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NVIDIA Corp.'s Cryptocurrency Conundrum

By Ashraf Eassa - Feb 15, 2018 at 7:33AM

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How can NVIDIA tell whether a graphics processor is sold to a gamer or a cryptocurrency miner?

One thing that has helped to substantially boost demand for NVIDIA's (NVDA -1.50%) graphics processors is the current boom in the prices of certain cryptocurrencies, particularly those that can be produced by having a graphics processor perform certain sets of calculations (known as mining). 

NVIDIA tries its best to be transparent with investors by accounting for the revenue that it generates from selling graphics processors specifically to major cryptocurrency miners in its OEM and IP reporting segment. 

Three empty, bright lime-green shelves in a store

Image source: Author.

Unfortunately, while NVIDIA is doing its best to keep revenue separate, the reality is that the company has no way of knowing exactly how much of the revenue it records as gaming-related is actually from cryptocurrency mining. 

Allow me to explain. 

Gaming cards being cleared out by miners

Before the prices of mineable cryptocurrencies shot through the proverbial roof (thanks to the surge in bitcoin, the best-known cryptocurrency around), it wasn't hard to buy gaming-oriented graphics cards at what was, more or less, the manufacturer's suggested retail price. 

On Nov. 29, 2017, I purchased a brand-new GeForce GTX 1070 Ti graphics card for around $470 -- just $20 above NVIDIA's $449 MSRP -- at a major online computer hardware retailer.

NVIDIA's yellow and green Tesla V100 processor.

Image source: NVIDIA.

However, as cryptocurrency prices surged, it became more lucrative to mine them (all else being equal), which meant that individuals were more eager to buy expensive graphics cards. It wasn't long before virtually every online retailer was sold out of gaming-oriented graphics cards. 

In fact, about two months later, I turned around and sold the GTX 1070 Ti -- a used piece of equipment, mind you -- for $750. 

Since the potential return on investment on high-end graphics cards had gotten so high for cryptocurrency miners, many people started gobbling up all of the cards that they could in a bid to, in effect, print money.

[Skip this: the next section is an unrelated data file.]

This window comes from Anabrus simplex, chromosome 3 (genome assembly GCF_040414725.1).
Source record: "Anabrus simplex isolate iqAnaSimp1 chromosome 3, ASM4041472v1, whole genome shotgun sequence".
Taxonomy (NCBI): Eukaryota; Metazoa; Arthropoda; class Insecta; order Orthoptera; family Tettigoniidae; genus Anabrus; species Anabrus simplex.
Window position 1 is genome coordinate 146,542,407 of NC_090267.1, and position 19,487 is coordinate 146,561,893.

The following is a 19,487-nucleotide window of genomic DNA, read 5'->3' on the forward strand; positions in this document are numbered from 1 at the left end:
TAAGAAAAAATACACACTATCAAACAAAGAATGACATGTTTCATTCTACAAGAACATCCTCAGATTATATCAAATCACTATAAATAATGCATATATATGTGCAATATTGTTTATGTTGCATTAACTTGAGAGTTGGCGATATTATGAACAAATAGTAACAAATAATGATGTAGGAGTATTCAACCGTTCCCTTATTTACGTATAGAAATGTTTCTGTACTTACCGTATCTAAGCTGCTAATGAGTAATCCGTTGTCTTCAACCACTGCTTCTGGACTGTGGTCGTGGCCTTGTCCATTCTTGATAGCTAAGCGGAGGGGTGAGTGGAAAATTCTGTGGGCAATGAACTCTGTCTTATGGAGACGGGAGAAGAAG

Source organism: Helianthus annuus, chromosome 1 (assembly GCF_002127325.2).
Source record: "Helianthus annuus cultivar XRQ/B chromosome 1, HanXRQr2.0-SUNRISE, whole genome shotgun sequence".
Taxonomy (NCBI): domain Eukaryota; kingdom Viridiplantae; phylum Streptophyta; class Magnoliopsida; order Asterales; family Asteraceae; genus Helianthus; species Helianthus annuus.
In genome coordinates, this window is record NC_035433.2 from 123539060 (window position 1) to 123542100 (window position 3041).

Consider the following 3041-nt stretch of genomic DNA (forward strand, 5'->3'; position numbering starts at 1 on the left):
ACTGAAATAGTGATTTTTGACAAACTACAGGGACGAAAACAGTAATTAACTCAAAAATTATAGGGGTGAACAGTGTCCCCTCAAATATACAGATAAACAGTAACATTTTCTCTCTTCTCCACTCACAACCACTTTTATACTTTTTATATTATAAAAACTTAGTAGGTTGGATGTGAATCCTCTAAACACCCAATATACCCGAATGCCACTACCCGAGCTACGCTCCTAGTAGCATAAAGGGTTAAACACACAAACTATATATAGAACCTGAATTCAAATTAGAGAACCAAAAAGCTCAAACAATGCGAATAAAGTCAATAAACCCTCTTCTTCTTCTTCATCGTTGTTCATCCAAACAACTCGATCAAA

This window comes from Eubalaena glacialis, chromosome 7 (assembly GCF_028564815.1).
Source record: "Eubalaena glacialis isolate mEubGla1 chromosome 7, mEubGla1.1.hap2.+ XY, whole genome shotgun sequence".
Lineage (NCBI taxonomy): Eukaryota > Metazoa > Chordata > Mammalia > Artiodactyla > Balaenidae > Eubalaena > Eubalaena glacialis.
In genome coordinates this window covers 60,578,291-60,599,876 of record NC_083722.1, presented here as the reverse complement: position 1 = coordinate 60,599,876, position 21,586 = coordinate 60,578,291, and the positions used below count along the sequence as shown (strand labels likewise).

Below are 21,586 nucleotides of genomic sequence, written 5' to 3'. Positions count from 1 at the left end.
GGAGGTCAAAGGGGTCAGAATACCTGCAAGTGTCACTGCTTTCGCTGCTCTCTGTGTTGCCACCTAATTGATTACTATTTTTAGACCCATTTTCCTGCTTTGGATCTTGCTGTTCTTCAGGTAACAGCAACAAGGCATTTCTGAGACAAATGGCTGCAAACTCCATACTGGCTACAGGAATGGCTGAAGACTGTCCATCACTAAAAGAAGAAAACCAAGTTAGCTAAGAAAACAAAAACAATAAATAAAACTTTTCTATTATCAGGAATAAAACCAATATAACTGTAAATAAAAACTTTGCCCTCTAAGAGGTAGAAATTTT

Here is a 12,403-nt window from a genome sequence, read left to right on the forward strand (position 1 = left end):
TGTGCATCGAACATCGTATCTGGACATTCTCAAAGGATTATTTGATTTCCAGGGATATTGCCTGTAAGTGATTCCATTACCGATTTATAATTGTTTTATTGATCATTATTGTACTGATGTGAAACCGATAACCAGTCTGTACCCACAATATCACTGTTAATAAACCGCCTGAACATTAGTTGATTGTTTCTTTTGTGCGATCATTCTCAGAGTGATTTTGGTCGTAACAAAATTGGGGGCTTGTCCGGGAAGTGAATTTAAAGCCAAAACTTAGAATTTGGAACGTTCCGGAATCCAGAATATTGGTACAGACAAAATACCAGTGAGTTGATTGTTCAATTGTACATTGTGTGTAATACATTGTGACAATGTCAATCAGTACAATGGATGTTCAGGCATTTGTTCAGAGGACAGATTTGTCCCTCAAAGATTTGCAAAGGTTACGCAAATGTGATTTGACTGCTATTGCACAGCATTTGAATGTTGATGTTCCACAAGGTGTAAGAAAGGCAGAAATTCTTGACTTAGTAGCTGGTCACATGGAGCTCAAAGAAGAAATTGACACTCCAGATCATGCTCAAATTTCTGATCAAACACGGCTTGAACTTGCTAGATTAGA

The mania has gotten so out of hand that graphics cards that were launched at around $200 are now routinely being sold in the ballpark of $500 -- and they're still virtually nonexistent on the shelves at these highly inflated prices. 

Moreover, I find it hard to believe that it's gamers who are buying these cards at lofty prices -- people certainly like to play games, but before the cryptocurrency craze set in, it was always easy to find any high-end graphics card in stock online and in brick-and-mortar shops. 

The only folks who can reasonably justify paying the insane prices that these cards are now going for are those who expect to make a financial return on them -- in other words, cryptocurrency miners. 

What does this mean?

Ultimately, what this all means is that even NVIDIA's gaming revenue includes some contribution from sales of cards to cryptocurrency miners. Moreover, it's very hard for the company to know whether a graphics processor sale is going to a cryptocurrency miner or a gamer.

Now, to be clear, NVIDIA isn't totally in the dark -- graphics processors sold for use in gaming laptops aren't likely to have been sold to someone whose main motivation is cryptocurrency mining, nor are graphics cards sold to desktop computer makers. 

But since a significant portion of NVIDIA's graphics processor revenue comes from sales of add-in cards for desktop computers, and since it's hard for NVIDIA to know what a buyer of an add-in card is going to do with it, NVIDIA's gaming revenue is currently being inflated by the cryptocurrency mining craze.

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